Ghost in the Shell S.A.C.'s 1/8-Scale Tachikoma Smart Toys Synchronize via Cloud

posted on by Jennifer Sherman
Anime News Network's merchandise coverage sponsored by Tokyo Otaku Mode.

Connected hardware developer Cerevo announced on Thursday that it will release a 1/8-scale "smart toy" of the Tachikoma from Ghost in the Shell: Stand Alone Complex anime. The company began streaming a promotional video for the model on Thursday.

The model recreates the spider-like Tachikoma robots with artificial intelligence that appear in the Ghost in the Shell: Stand Alone Complex television anime series and Masamune Shirow's original Ghost in the Shell manga. The release is the second part of Cerevo's "S2R (From screen to the real world" project that creates real-world versions of devices depicted in anime, video games, and films. Cerevo released a Psycho-Pass Dominator that can connect with smartphones last year.

The Tachikoma model is the first widely released Ghost in the Shell product that can electronically move each joint, pod, manipulator, and wheel. The smart toy is equipped with 21 motors, and it can move autonomously depending on its conversations with users. The Tachikoma can move its legs, arms, pod, image sensors, and other parts. Users can also use their smartphones to remotely control the Tachikoma's movements and use commands to influence the model's attitude and behavior.

Sakiko Tamagawa, who voiced the Tachikoma in the Ghost in the Shell: Stand Alone Complex television and video anime, made 600 voice recordings for the smart toy. In order to make any response possible in theory, as in the original works, developers used voice recognition and voice synthesis engines to combine Tamagawa's recordings. The Tachikoma can recognize speech and make suitable replies in Tamagawa's voice. The smart toy will support both Japanese and English as input languages (via text or speech) and use Japanese as the output language (via text or speech).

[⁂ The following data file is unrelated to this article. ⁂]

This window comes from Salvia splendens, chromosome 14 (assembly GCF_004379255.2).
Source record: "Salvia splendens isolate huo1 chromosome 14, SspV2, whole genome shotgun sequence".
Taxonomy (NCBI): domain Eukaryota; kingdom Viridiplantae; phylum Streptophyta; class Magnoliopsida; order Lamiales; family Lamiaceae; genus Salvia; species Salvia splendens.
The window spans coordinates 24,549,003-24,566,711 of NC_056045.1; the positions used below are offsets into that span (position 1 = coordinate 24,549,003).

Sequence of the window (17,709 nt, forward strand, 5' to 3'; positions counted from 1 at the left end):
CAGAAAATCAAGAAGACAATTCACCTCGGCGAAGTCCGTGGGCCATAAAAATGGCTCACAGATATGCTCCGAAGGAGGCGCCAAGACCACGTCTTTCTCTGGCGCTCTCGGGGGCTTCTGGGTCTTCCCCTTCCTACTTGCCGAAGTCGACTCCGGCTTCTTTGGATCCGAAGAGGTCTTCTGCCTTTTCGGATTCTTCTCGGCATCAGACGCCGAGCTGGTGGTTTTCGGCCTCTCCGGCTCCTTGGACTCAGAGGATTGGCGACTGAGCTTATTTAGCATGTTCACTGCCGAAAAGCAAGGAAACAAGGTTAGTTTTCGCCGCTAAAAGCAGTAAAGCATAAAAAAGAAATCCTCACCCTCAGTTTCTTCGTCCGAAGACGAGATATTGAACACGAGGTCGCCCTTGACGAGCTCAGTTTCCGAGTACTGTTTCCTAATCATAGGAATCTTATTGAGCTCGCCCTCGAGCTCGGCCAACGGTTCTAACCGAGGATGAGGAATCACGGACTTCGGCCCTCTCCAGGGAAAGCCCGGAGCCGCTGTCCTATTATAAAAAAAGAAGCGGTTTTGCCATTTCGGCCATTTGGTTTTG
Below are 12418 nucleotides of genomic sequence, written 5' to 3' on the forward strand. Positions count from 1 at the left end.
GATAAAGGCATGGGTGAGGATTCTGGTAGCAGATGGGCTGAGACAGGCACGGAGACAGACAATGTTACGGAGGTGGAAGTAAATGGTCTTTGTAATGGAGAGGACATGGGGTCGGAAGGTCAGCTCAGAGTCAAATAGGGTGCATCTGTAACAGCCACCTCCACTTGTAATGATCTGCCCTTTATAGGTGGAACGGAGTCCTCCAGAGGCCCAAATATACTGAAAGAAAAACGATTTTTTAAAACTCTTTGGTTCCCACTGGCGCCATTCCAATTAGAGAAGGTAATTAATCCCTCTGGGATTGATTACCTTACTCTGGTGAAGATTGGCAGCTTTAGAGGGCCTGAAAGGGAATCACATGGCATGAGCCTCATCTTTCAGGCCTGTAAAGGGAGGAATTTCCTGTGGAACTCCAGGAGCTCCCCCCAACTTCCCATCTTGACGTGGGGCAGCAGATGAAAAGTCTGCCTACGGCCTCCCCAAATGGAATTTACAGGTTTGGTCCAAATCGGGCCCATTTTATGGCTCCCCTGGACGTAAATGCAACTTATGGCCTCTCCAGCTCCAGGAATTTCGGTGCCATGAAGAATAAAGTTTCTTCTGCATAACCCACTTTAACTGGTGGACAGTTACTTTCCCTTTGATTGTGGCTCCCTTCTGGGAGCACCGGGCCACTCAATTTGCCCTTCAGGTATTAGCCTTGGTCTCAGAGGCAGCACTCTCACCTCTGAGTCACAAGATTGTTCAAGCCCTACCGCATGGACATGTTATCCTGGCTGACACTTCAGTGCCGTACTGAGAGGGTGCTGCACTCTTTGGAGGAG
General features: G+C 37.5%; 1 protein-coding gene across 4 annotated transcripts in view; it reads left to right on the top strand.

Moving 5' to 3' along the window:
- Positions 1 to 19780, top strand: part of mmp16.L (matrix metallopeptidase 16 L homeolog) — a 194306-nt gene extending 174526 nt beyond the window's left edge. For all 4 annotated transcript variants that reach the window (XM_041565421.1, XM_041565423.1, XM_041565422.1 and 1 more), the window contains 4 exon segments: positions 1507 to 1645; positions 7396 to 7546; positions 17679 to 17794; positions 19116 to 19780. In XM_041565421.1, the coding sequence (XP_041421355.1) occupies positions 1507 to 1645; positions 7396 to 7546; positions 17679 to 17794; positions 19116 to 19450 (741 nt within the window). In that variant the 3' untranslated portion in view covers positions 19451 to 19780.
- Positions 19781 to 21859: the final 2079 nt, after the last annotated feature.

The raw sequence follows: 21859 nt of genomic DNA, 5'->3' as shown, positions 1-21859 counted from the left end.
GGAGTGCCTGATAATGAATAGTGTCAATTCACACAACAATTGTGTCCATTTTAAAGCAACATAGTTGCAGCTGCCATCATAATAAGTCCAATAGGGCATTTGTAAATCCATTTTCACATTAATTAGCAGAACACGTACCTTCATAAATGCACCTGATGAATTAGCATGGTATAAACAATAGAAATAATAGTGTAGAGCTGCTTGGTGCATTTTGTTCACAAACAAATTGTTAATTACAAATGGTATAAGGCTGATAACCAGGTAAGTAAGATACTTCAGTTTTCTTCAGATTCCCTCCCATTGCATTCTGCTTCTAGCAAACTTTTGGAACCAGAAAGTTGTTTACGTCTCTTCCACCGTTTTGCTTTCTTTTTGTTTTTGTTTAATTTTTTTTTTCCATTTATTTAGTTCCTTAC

The Tachikoma model can connect to the Internet to provide weather forecasts and tell users their Google Calendar schedules. Users can ask the Tachikoma "What is...?," and the smart toy will search the Internet and send the answer to a smartphone.

In the original manga and anime, the Tachikomas synchronize with each other every night so that they again collectively share the same memories every morning. Similarly, the model Tachikoma connects to a cloud via Wi-Fi to use stored data and recognize objects users show it. The Tachikoma models collect information from different users and transfer the information to the cloud. All 1/8-scale Tachikomas will then share that information.

The Tachikoma costs 157,400 yen (about US$1,417), and Cerevo began accepting preorders on Thursday. The English version of the Cerevo Official Store is offering the smart toy's standard edition for US$1,799.

The Special Edition version will have aluminum parts for the bumpers, gun barrel covers, and other parts. The Special Edition costs 177,400 yen (US$1,597) on the Japanese version of Cerevo's online store and US$1,999 on the English site.

Both versions of the smart toy will ship in June.

The developers demonstrated the Tachikoma at the Sensors Ignition 2017 event on Thursday. Exhibits for the model will also appear in Tokyo at AnimeJapan 2017 on Saturday and Sunday, and in Fukuoka at the "Manga VS Real ~ Fukuoka IoT Gannen xcross fm" event on March 31.

The Ghost in the Shell Realize Project also debuted its half-size Tachikoma robot in Tokyo in December.

Thanks to Gwyn Campbell for the tip

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